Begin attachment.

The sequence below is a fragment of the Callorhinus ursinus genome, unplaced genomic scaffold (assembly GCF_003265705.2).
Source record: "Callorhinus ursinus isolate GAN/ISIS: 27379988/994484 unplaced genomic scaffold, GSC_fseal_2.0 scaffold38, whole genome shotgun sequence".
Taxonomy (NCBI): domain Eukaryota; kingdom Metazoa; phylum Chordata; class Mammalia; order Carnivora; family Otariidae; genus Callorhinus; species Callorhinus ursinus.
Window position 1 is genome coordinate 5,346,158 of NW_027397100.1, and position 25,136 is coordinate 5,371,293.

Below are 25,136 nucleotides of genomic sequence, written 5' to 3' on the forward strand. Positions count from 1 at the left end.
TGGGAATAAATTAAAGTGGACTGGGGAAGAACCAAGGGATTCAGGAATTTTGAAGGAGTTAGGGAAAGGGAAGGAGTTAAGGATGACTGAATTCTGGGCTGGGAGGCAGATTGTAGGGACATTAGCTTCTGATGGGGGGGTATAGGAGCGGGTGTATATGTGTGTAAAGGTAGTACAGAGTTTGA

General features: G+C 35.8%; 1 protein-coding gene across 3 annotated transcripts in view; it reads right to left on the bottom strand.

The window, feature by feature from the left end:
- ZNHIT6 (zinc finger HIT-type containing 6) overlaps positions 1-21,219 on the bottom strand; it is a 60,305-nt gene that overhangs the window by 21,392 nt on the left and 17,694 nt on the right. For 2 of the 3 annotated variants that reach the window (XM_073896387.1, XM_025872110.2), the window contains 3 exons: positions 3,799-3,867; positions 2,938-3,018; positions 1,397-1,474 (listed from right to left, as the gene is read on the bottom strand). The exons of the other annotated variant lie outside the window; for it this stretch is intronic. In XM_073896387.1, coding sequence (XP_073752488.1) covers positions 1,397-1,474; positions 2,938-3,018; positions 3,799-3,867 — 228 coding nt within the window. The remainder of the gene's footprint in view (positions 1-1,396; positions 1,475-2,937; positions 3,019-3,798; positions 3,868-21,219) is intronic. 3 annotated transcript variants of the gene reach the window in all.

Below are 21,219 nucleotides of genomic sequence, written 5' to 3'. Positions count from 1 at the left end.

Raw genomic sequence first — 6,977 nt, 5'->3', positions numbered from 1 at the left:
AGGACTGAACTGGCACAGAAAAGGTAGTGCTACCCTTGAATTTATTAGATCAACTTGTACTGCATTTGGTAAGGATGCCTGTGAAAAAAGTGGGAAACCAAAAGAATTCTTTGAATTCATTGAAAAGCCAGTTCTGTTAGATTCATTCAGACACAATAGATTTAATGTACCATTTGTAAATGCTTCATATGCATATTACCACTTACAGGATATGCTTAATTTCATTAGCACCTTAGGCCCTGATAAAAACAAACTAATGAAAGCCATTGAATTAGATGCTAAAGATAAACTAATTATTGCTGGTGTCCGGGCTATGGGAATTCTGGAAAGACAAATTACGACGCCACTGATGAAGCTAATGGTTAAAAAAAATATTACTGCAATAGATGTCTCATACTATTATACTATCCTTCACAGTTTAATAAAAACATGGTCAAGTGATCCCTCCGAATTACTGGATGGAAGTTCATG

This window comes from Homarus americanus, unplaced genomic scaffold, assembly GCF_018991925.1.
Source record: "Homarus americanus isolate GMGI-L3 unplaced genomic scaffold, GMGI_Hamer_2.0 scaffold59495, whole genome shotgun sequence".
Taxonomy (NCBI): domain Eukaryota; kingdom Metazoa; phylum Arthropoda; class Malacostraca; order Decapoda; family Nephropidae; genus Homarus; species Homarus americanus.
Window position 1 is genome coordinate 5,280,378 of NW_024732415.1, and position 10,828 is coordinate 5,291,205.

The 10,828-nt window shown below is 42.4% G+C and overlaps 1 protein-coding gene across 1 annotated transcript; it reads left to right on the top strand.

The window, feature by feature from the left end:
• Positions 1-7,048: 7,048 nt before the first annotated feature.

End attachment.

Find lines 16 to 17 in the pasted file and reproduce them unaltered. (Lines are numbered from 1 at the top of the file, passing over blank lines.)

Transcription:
Window position 1 is genome coordinate 5,280,378 of NW_024732415.1, and position 10,828 is coordinate 5,291,205.

The 10,828-nt window shown below is 42.4% G+C and overlaps 1 protein-coding gene across 1 annotated transcript; it reads left to right on the top strand.